Have Toddler, Will Travel

As Saint Augustine so aptly noted:

The world is a book, and those who do not travel read only a page.

Me? I’m at the top of page two, and that may be stretching it a bit. I’m quite content and happy with my life, but I certainly recognize that traveling, especially at a young age, would have broadened me considerably and opened up whole new worlds of thought and understanding.

I think it’s great for youngsters to travel, early and often. They will then be more apt to be less judgmental, more socially and culturally aware, and consider themselves citizens of the world.

That’s why I liked this essay I read on Mamapedia Voices, a website featuring posts from up-and-coming mom bloggers and well-known mom experts. So pack up those stuffed animals and start surfing travelocity!

by Kaamna Bhojwani-Dhawan

It’s a question that’s often been posed to me: why do you travel so much? Doesn’t your son get unsettled?

Unsettled? Me, maybe, not him.

I think through all the reasons not to travel: cost (especially now that he’s 2), the inconvenience, the discomfort, the glaring non-parental passengers on planes, and think that’s it’s a fair question.

I travel with my son because unlike many people, I don’t think there is one “best” country – I think every city, every nook and corner of the world has something special to offer and you will miss it if you don’t care to look. And yes, the internet is a great source of information, but it’s like eating a virtual dinner at El Bulli – how do you truly experience the wonder without touching, tasting, smelling it for yourself? That’s why I travel with my son, so he will be able to visit a third world country and see beyond just the poverty and despair to the wealth and beauty that reveals itself to eyes that want to see.

I travel with my son so he truly learns to appreciate diversity, not in the way we give it lip service today by being “PC”, but by being respectful, and asking questions, and coming from a place of genuine interest rather than preformed assumptions. I want him to learn that Chinese people eat with chopsticks, and Indian people eat with their hands, and Mexicans wrap everything up in little tortillas and you should try in every culture to do as the locals, because unsurprisingly, that’s how the food tastes best.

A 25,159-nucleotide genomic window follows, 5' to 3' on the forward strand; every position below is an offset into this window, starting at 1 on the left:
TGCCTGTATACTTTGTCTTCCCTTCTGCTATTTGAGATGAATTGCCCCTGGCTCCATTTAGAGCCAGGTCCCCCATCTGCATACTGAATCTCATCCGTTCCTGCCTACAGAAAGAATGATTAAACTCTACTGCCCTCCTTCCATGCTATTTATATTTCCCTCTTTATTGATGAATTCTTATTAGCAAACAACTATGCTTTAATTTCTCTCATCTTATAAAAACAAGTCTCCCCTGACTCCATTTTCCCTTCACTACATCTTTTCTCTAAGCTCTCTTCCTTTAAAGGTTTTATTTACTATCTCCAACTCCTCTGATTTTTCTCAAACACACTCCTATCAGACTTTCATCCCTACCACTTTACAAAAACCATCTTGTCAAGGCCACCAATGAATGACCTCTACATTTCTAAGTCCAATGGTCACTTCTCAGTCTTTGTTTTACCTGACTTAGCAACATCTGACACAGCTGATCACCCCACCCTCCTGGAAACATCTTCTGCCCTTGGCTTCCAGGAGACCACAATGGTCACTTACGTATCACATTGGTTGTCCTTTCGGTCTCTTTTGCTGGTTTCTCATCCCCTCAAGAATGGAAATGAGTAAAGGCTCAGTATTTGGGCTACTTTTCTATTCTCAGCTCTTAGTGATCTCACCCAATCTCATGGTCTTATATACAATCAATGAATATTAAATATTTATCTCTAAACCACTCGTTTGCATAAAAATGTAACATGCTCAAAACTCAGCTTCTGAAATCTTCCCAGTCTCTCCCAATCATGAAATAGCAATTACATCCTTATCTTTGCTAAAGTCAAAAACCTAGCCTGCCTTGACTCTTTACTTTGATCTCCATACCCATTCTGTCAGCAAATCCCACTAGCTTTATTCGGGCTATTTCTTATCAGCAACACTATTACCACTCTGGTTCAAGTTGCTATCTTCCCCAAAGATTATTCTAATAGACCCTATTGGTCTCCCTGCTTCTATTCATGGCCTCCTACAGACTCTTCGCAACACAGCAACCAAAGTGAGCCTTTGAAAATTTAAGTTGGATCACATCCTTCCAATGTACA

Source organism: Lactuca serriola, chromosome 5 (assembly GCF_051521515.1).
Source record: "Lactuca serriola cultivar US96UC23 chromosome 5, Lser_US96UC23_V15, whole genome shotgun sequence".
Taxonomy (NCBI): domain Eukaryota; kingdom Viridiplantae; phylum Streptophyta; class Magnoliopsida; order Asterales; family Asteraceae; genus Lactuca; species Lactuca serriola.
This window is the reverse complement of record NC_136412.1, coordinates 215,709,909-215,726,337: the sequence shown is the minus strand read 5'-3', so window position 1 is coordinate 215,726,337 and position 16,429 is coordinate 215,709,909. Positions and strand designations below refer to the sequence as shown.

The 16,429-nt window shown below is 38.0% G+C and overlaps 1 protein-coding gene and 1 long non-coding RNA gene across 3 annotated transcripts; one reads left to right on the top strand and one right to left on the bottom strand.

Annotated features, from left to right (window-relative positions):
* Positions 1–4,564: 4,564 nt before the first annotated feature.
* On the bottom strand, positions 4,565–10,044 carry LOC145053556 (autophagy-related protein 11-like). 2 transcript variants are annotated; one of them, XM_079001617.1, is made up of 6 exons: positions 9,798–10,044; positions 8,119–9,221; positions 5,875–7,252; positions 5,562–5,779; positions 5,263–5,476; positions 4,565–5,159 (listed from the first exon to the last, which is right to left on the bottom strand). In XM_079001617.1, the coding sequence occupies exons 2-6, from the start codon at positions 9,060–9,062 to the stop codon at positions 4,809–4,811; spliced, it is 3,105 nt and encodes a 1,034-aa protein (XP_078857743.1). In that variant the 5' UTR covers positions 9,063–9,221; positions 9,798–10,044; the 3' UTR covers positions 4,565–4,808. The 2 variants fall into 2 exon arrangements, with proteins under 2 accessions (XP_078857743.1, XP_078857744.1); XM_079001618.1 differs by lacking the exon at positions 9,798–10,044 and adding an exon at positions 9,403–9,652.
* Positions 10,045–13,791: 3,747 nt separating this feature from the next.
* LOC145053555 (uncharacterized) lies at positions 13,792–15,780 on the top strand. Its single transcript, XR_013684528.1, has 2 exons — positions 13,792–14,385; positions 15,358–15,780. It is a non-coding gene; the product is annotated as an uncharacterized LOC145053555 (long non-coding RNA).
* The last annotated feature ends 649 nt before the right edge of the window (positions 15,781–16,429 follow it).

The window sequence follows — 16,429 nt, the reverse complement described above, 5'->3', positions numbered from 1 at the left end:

I travel with my son because I want him to be flexible, to try anything once, and to never be hindered by a fear of the unknown. At the age of 2, he will sleep anywhere, eat anything, and adapt to new locations and cultures faster than I will. That kind of adaptability will hold him in good stead personally, professionally, and wherever he is in the world as an adult. Can you imagine how liberating that would be?

I travel with my son because it’s fun to see him marvel at gigantic structures in Tokyo, play with handcrafted wooden puppets in Prague, and dance to Māori beats in New Zealand. As adults, we tend to adopt an air of superiority, as if we are too cool to stare in wonder, too composed to clap our hands and squeal in delight. Traveling with children you can’t help but participate and when you do, you truly experience. So some of this is for me.

I travel with my son because there is a high a price to be paid for ignorance today. We are all interconnected by a shrinking world, by pervasive technology and unrestricted information flows. If we don’t create a generation of unprejudiced, exposed and culturally aware global citizens, we have sorely failed in our job as parents.

That’s why I travel with my son.

Kaamna Bhojwani-Dhawan is the founder of Momaboard.com, an online community for globe-trotting babies and their parents. Join the community for practical tips, global city guides, deals and a network of like-minded parents.

Click here to view all my posts about parenting.


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